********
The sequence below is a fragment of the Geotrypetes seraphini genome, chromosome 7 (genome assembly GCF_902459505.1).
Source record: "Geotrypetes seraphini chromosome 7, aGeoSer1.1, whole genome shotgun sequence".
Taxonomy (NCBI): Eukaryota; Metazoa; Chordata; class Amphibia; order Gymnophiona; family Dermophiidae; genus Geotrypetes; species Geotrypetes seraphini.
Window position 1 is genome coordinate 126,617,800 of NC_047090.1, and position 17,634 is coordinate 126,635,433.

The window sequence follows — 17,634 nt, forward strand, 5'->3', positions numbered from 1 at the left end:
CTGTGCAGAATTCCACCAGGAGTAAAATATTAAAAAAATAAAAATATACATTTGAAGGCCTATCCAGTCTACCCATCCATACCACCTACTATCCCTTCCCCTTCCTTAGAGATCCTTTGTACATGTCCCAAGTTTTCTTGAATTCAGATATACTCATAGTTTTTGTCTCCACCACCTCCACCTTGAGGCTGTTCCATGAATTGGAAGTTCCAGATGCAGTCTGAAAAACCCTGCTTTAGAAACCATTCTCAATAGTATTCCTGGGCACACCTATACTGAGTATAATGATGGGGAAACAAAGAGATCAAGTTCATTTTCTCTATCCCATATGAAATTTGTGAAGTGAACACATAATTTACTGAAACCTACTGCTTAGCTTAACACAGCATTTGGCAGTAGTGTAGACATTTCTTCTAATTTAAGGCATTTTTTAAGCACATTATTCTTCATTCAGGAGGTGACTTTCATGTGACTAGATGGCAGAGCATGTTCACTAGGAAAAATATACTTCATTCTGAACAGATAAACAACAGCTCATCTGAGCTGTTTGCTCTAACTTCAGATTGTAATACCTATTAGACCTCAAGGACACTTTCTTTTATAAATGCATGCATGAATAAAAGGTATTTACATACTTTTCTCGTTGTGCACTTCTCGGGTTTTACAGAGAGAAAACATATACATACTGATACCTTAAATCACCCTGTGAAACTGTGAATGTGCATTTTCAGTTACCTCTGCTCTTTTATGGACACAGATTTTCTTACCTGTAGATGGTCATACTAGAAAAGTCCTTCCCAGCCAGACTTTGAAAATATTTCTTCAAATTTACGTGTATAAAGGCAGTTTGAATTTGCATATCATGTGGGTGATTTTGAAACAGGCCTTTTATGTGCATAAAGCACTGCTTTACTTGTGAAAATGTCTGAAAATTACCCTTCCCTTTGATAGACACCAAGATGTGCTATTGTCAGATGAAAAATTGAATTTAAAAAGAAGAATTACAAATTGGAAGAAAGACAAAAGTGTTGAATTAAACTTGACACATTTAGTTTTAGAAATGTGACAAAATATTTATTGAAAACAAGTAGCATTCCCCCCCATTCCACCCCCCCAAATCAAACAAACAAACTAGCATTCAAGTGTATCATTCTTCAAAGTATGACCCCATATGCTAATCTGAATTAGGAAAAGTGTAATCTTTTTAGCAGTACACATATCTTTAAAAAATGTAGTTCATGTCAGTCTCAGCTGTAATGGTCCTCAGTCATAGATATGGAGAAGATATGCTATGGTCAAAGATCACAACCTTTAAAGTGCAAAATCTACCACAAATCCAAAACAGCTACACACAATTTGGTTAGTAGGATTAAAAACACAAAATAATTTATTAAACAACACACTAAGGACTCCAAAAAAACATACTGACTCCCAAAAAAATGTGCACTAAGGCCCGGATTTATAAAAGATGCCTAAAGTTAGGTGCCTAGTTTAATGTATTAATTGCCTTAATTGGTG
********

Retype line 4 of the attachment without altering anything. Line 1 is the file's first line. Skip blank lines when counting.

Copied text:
Window position 1 is genome coordinate 126,617,800 of NC_047090.1, and position 17,634 is coordinate 126,635,433.